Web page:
The Galaverna netlabel continues to shine with its latest release, another gem that straddles the edge between genres. This release is the work of Japanese sound artist Yasuhiro Morinaga, who presents the results of travels in Ireland and Italy, cloaks them in unexpected sheets and connects them to history.
Before knowing the background, “For ‘La Donnaccia” is an immensely appealing drone farm piece (perhaps a new genre waiting to be invented). Sure, we’ve got birds, cows, and a milk pail, but we’ve also got the sound of a braying donkey. Having just seen one of these things last week on a trip to Pennsylvania, I can attest that they are quite obnoxious at first, but also amusing, so non-ingratiating their cries. The clarity of the recording is intense. A forester downs a tree; the avian populace protests. A soft drone nibbles on the background while the more domesticated animals claim the foreground. In the end, it’s just the drone. The piece becomes more surreal when one learns that it is based on a short film chronicling the lives of villagers suspended on a floating rock; now everything makes sense except the chainsaw, which seems a bit anachronistic.
The middle piece, “Parade”, has naught to do with an actual parade, being instead a route of passage along Londonderry. As a glistening drone, it seems at first to lack the immediacy of the prior track. For the first half, it’s all darkness, but in the middle of the piece, the birds return, as if sensing that the path is safe once again. Then some stomping people frighten them off with trots and instructions, disrupting the natural landscape; but they in turn are scared off by some very loud buzzes and bass tones. This comes as a welcome surprise, because at this point in the album, it’s safe to say that no one is expecting percussion. And yet here it is: another side to the performer, gracefully applied.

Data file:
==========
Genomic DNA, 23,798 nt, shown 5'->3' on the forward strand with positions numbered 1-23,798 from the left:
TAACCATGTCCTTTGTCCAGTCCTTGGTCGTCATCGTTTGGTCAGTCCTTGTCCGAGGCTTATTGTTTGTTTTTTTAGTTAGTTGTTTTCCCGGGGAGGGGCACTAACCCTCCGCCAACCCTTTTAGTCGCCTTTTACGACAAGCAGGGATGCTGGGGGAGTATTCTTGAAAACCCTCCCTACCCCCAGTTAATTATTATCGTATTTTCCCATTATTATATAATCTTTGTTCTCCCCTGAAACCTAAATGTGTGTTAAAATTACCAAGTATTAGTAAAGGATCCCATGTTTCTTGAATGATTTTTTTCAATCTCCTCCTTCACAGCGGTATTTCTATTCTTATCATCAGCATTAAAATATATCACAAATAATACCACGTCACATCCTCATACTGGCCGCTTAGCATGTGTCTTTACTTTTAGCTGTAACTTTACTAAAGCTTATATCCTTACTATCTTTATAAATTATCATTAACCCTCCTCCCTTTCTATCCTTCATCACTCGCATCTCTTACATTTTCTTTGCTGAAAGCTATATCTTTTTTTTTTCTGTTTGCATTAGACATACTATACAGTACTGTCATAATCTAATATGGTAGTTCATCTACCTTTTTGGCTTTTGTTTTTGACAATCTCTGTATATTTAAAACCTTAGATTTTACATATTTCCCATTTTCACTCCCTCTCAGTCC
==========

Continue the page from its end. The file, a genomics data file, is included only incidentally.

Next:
By “Ear of Dionysius”, all bets are off. This short piece, recorded in the Artificial Limestone Cave of Sicilia Island, is echoes and crunch at the start, and techno at the end. What in the world is going on? Apparently the artist has found a way to combine experience with impression, enabling his listeners to hear first the actual sounds, then their emotional effects. Some whoopin’ and hollarin’ in the cave indicates that someone was having a lot of fun; hopefully Morinaga was included in the experience, because Scenes from a Castellated Wall is indeed great fun, a lot like wandering into new locations with good friends and high hopes and being rewarded with a unique adventure. (Richard Allen)